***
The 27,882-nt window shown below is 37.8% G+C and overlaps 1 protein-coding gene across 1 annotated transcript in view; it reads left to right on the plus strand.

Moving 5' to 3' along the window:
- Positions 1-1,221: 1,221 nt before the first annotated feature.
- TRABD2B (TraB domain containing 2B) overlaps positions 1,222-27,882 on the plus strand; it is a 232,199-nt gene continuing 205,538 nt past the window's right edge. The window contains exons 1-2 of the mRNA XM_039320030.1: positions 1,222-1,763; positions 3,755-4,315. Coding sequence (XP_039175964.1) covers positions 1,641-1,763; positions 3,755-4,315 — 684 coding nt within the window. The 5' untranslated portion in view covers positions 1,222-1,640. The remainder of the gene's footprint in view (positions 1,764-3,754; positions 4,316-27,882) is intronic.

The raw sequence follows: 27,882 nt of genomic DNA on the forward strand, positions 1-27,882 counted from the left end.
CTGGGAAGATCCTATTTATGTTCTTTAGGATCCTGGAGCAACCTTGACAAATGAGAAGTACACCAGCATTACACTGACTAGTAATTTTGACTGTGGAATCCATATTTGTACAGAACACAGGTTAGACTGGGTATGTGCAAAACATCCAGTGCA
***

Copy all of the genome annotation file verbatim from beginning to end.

The 27,882-nt window shown below is 37.8% G+C and overlaps 1 protein-coding gene across 1 annotated transcript in view; it reads left to right on the plus strand.

Moving 5' to 3' along the window:
- Positions 1-1,221: 1,221 nt before the first annotated feature.
- TRABD2B (TraB domain containing 2B) overlaps positions 1,222-27,882 on the plus strand; it is a 232,199-nt gene continuing 205,538 nt past the window's right edge. The window contains exons 1-2 of the mRNA XM_039320030.1: positions 1,222-1,763; positions 3,755-4,315. Coding sequence (XP_039175964.1) covers positions 1,641-1,763; positions 3,755-4,315 — 684 coding nt within the window. The 5' untranslated portion in view covers positions 1,222-1,640. The remainder of the gene's footprint in view (positions 1,764-3,754; positions 4,316-27,882) is intronic.

The raw sequence follows: 27,882 nt of genomic DNA on the forward strand, positions 1-27,882 counted from the left end.
CTGGGAAGATCCTATTTATGTTCTTTAGGATCCTGGAGCAACCTTGACAAATGAGAAGTACACCAGCATTACACTGACTAGTAATTTTGACTGTGGAATCCATATTTGTACAGAACACAGGTTAGACTGGGTATGTGCAAAACATCCAGTGCA